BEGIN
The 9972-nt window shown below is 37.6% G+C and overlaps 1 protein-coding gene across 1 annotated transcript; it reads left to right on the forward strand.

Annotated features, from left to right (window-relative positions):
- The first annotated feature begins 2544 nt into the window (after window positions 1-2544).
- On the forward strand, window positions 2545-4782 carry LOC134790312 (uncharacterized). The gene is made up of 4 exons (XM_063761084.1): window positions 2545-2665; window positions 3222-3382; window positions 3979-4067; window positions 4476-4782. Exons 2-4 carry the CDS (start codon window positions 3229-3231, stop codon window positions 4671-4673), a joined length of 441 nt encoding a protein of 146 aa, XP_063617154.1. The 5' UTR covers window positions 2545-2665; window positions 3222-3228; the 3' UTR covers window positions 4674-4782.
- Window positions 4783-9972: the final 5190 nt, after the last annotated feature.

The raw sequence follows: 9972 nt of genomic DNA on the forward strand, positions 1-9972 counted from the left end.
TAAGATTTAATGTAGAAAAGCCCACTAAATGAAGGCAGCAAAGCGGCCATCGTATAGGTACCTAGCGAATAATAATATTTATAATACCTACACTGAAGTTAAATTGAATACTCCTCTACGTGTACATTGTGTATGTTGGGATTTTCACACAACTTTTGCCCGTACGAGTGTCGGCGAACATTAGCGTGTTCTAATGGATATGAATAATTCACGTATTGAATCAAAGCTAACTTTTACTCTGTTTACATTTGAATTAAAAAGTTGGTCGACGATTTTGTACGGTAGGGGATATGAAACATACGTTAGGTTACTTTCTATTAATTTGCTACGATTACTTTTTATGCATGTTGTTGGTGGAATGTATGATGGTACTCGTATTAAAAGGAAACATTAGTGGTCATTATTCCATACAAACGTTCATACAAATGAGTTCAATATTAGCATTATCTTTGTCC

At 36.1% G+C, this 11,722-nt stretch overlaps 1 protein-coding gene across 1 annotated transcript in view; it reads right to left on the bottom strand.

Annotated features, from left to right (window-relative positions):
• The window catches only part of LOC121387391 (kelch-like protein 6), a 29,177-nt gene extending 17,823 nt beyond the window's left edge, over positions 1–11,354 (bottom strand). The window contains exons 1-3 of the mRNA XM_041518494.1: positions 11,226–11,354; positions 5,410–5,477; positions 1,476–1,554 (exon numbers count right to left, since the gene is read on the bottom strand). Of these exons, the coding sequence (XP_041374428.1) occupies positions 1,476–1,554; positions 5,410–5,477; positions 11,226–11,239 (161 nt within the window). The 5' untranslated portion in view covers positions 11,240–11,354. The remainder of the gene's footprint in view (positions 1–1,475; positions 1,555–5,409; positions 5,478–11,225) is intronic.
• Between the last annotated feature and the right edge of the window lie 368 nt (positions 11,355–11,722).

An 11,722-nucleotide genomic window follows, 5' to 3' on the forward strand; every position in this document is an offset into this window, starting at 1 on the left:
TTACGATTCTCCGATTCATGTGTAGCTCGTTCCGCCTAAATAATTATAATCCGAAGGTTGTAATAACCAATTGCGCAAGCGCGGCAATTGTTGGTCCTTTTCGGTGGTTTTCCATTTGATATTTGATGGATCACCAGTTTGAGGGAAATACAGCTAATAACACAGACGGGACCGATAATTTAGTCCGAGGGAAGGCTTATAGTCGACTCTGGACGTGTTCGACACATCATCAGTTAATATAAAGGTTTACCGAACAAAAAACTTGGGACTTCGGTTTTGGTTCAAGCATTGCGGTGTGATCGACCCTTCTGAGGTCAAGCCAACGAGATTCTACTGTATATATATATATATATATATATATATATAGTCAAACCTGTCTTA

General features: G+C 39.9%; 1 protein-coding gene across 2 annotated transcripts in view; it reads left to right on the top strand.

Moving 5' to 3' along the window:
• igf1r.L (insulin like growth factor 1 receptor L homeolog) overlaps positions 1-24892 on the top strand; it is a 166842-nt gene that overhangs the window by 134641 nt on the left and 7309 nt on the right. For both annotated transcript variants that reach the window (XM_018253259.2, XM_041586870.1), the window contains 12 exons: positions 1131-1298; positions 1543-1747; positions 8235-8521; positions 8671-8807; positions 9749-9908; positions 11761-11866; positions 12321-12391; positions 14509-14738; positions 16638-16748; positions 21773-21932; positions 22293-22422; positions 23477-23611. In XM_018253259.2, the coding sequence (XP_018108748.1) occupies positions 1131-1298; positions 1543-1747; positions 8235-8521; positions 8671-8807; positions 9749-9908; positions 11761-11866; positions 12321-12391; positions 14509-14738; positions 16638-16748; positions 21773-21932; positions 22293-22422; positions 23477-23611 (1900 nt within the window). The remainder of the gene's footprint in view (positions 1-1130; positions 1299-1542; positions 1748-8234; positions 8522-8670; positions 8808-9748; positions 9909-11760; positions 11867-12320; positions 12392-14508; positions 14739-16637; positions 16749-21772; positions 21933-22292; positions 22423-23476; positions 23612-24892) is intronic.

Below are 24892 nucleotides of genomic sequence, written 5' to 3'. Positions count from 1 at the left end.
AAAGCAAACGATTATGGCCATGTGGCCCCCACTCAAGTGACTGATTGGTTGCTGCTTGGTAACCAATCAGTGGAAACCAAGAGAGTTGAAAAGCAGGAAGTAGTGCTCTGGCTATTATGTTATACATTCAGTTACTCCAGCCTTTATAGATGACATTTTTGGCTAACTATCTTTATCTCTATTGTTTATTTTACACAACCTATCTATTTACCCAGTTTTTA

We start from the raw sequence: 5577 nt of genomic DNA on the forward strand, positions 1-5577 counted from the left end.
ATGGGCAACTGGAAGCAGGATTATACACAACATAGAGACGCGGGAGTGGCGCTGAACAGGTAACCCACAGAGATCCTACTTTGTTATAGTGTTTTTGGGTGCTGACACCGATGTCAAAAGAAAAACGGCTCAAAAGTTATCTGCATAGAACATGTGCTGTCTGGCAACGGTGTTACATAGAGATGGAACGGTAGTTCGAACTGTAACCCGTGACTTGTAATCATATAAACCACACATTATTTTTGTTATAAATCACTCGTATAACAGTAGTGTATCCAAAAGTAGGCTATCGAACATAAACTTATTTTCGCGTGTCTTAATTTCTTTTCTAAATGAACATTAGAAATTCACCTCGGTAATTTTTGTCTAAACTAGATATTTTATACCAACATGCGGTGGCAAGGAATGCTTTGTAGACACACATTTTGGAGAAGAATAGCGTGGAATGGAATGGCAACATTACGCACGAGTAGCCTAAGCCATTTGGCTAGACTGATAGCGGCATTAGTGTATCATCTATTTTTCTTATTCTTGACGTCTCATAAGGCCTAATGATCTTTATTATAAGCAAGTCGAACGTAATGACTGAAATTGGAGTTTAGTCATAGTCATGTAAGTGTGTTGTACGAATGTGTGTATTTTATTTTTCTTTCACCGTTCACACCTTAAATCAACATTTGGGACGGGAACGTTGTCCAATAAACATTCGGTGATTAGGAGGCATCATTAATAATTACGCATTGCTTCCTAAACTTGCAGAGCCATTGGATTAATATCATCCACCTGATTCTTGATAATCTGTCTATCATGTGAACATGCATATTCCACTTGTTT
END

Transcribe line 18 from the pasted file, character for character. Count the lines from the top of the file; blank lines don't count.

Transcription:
AAAGCAAACGATTATGGCCATGTGGCCCCCACTCAAGTGACTGATTGGTTGCTGCTTGGTAACCAATCAGTGGAAACCAAGAGAGTTGAAAAGCAGGAAGTAGTGCTCTGGCTATTATGTTATACATTCAGTTACTCCAGCCTTTATAGATGACATTTTTGGCTAACTATCTTTATCTCTATTGTTTATTTTACACAACCTATCTATTTACCCAGTTTTTA